continuous mouldings containing an old plank double door with the remains of
ancient hinges. The second stage has trefoil-head lancets and blind quatrefoils
to south and west, but to north is a larger recess containing a limestone
canopied carving of the Crucifixion with attendant figures; top stage has
2-light bell-chamber openings with transoms and Y-tracery. Interior: chancel has
a C16-style roof of c.1850 with a pierced frieze, but retains a 3-seat C14
sedilia with mouchettes in the tracery, and a remarkable carved stone reredos of
the Last Supper with each figure below an ogee canopy (probably of c.1400). A
plain plastered arch, opening to the south chapel, retains one shaft of its C15
predecessor. C19 chancel arch of 2 chamfered orders dying into the walls. 4-bay
north arcade has round Transitional columns, but pointed arches of 2 chamfered
orders and responds are probably C14 as is south arcade, of 2 arches with
continuous mouldings, and low tower arch of 3 chamfered orders. Two C14 tomb
recesses in north aisle; small C15/early C16 piscina in south chapel. C15 nave
roof has moulded timbers and rises from carved corbels; similar roof in north
aisle; south chapel roof in C15 style is probably C19. Fine C15 chancel screen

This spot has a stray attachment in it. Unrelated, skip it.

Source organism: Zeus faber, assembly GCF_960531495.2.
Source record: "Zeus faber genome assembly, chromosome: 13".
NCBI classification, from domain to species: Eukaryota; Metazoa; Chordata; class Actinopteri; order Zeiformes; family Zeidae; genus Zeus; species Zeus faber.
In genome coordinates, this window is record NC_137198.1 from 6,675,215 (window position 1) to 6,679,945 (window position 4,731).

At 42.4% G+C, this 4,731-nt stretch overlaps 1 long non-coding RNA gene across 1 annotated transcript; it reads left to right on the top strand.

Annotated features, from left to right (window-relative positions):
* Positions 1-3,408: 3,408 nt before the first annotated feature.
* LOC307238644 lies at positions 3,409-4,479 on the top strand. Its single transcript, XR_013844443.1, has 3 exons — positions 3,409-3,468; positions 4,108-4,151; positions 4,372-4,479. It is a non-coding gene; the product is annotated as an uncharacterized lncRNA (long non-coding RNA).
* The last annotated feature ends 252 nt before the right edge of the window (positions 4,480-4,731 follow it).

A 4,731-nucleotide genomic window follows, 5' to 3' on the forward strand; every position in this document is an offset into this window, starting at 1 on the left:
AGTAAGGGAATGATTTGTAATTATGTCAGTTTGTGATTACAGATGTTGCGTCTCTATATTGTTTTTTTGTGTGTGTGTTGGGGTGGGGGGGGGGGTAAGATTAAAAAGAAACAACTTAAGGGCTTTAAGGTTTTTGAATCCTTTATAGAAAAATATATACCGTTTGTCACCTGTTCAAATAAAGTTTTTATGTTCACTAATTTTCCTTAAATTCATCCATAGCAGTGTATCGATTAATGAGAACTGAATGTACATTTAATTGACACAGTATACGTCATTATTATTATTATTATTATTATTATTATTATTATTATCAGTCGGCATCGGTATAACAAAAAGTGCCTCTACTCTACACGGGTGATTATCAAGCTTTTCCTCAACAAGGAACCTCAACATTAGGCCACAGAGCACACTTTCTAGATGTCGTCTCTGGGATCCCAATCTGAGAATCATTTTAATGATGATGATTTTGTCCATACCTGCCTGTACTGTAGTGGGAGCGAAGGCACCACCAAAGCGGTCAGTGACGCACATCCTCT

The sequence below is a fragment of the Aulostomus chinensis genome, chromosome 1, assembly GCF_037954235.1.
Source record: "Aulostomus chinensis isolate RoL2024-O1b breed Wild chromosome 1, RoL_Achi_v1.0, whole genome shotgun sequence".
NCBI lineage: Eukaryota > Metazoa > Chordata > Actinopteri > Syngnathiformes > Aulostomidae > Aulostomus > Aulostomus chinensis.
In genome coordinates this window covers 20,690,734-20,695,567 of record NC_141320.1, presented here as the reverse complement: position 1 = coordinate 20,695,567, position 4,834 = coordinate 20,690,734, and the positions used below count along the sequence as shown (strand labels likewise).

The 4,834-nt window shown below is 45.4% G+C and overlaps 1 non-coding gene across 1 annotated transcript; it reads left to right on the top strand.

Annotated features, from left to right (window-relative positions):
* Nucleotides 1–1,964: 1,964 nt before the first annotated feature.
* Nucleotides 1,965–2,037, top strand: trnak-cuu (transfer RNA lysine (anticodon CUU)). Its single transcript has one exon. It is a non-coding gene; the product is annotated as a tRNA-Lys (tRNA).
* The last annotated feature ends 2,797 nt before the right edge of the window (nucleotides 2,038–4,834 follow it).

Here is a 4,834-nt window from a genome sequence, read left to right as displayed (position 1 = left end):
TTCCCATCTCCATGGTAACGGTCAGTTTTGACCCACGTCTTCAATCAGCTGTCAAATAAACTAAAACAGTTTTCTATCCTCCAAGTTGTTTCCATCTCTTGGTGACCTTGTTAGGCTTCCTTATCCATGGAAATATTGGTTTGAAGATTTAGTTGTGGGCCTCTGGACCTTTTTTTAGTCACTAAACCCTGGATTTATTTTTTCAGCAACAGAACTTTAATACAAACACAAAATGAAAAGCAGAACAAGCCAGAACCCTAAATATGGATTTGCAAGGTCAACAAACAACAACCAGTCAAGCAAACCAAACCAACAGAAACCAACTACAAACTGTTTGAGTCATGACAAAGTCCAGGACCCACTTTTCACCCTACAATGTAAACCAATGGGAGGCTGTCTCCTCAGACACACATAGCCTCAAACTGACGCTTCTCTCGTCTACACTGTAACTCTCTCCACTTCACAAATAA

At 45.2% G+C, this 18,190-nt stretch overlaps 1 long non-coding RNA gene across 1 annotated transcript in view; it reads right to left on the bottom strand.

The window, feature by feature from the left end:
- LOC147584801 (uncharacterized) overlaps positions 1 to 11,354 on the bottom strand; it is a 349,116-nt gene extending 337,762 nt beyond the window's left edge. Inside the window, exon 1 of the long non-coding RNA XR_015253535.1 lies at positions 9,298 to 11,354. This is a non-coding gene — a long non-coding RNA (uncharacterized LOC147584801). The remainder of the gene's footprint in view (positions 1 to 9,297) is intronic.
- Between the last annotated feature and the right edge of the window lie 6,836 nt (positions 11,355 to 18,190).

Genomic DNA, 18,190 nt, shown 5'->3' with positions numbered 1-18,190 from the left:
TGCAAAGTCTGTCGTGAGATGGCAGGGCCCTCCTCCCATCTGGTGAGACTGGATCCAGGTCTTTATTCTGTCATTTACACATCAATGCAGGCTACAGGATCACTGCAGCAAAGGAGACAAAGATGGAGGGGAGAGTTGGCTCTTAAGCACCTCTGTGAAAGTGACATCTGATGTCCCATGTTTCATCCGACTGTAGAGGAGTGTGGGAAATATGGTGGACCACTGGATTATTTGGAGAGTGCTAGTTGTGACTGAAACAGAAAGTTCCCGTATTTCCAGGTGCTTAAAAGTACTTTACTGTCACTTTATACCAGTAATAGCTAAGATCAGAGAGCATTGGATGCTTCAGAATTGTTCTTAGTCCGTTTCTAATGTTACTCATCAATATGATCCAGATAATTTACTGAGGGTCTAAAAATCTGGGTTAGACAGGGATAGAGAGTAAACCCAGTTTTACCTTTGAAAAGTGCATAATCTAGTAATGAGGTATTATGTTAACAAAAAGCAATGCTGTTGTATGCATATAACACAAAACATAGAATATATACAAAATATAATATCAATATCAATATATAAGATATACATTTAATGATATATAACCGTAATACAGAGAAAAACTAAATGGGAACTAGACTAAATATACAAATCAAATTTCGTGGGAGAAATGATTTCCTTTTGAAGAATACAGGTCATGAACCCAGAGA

has a drop-traceried arcade above a pierced frieze, but the lower panels of 1891
are by J.D. Sedding. C15 screen in the south arcade has traceried panels and 2
matching doors; the western section probably originally returned across the
chapel. Late-C16 panelled screen on south side of chancel has a row of Doric
columns below a cornice. Other fittings include two C13/C14 bench ends in the
chancel, a number of C16 bench pews at the rear of the nave with some traceried
and linenfold panels, some early-C18 box pews, a panelled pulpit of 1764 on 6
turned legs, tower screen of c.1900 by Thomas Garner, and an unusual small C14
font. Stained glass includes some C17 armorial quarries and a window of 1892 by
Christopher Whall, in the north aisle, and a C19 east window in the chancel.
South chapel has some patterned medieval floor tiles. Monuments in the nave
include a mid-C17 wall tablet to Mary and William Mynne, several C17 ledgers,
and a large medieval floor slab with an incised foliated cross. The Fermor
monuments in the south chapel include a large plain tomb chest with brasses to
William and Elizabeth Fermor (c.1552), an elaborate alabaster chest with
effigies of Thomas and Brigitta Fermor (c.1580) by Richard and Gabriel Roilly of
Burton-on-Trent, and 2 large canopied monuments with Classical columns,
obelisks, cartouches of arms and strapwork decoration to John Fermor (died 1625)
and Richard Fermor (died 1642/3) whose effigies they contain. There are also
several C17/early-C18 ledgers, 3 early-C19 memorials with reliefs of weeping
figures, and 3 hatchments. An undated wall monument to James and Elizabeth Smith
is probably of c.1600. The Fermors were a noted Recusant family who moved from
Somerton to Tusmore in 1625.
(VCH: Oxfordshire: Vol VI, p298; Buildings of England: 0xfordshire: pp767-8)

Listing NGR: SP4969028631